For Russell Kirk, the “ghost tale” may better communicate certain truths when compared to science fiction.

His was no Enlightenment mind, Kirk now became aware; it was a Gothic mind, medieval in its temper and structure. —Russell Kirk, The Sword of Imagination

As J.R.R. Tolkien assisted many with his most informative essay, On Fairy Stories, Russell Kirk provides a short, but helpful primer into the genre of “ghost stories.” Now, of course, reading the essay, “A Cautionary Note on the Ghostly Tale,” the reader realizes that “ghost stories” are not merely about “ghosts” just as “fairy-tales” are not merely about “fairies.”

As with G.K. Chesterton’s assertion in his “Ethics of Elfland,” fairytales are inherently moral as they reflect a universe of moral order and consequences when good is dismissed and evil embraced. Russell Kirk writing of his own ghost stories says, “What I have attempted, rather, are experiments in the moral imagination. Readers will encounter elements of parable and fable…literary naturalism is not the only path to apprehension of reality. All important literature has some ethical end; and the tale of the preternatural…can be an instrument for the recovery of moral order.” The key here is the ethical end toward which great literature often aims, but has been rejected in our own moment.

Just as in the natural order there are laws that must be yielded to, in “ghost stories” there is a parallel principal within the supernatural order. These accompanying laws have equally real results when adhered to or when dismissed. Again Kirk, “The better uncanny stories are underlain by healthy concept of the character of evil. Defying nature, the necromancer conjures up what ought not to rise again this side of Judgment Day. But these dark powers do not rule the universe: by bell, book, and candle, symbolically at least, we can push them down under.”

For Kirk, the “ghost tale” may better communicate certain truths when compared to science fiction. “For symbol and allegory, the shadow–world is a better realm than the mechanized empire of science fiction.” It is so important to stress here, for the reader of this essay, that the realities these stories speak of are not merely symbol or allegory, as it is the case that a symbol (by he nature of being a symbol) points to or hints at a reality beyond itself. In other words, an allegory is parallel to something that is really real beyond itself. If this is not the case, then allegories and symbols merely refer to other symbols and allegories and the mirror maze becomes a prison.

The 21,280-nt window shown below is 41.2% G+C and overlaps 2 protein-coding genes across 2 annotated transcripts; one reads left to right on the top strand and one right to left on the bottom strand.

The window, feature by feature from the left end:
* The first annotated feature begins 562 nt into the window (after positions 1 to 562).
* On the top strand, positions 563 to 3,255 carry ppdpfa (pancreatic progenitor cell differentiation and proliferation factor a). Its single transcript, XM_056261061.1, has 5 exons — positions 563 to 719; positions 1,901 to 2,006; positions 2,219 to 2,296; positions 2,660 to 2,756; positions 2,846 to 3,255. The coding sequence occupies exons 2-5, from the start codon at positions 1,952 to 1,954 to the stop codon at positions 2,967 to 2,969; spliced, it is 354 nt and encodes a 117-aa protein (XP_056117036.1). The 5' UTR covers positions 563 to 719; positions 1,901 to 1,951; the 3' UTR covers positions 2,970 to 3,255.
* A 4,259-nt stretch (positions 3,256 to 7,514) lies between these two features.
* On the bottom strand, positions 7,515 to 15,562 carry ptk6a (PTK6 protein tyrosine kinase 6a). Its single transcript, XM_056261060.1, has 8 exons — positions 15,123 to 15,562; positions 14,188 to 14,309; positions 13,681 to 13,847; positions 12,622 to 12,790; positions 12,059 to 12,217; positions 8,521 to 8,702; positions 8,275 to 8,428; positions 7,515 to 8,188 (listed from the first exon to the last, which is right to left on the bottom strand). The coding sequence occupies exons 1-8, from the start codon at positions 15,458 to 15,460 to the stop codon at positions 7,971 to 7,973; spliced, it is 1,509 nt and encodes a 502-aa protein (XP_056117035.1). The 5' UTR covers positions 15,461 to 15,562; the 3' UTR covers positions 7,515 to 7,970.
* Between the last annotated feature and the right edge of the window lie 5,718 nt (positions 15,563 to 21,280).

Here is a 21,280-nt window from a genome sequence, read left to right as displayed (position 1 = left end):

Additionally, Russell Kirk gives further insight into another value of the “ghost tale” which is also true of liberal arts grounded in fine letters. “The story of the supernatural or mystical can disclose aspects of human conduct and human longing to which the positivistic psychologist has blinded himself.” The human heart longs for “transcendent perception” and “arcane truths about good and evil” that answers questions we have about the meaning and truth of things. Kirk adds, “as a literary form, then, the uncanny tale can be a means for expressing truths enchantingly.” Man are drawn to this literary genre as it affirms what most of us know, and that is the truth that our senses are not capable of apprehending all that was, is, or will be. While the ‘scientists’ or ‘materialists’ will not acknowledge it, ‘nature’ is something more than mere fleshly sensation, and that something may lie above human nature, and something below it–-why, the divine and the diabolical rise up again in serious literature.”So the scientists, mechanists, or fundamentalist who resists these tales of transcendence, should more resist the ignorant order that loses touch of the ultimate reality to which these parables are set next to and offer a glimpse into. It is our narrow, shallow, and hollow view of reality that should be resisted by those of us drawn to the dark, scary, and mysterious stories that point us to what is.

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The featured image is courtesy of Pixabay.

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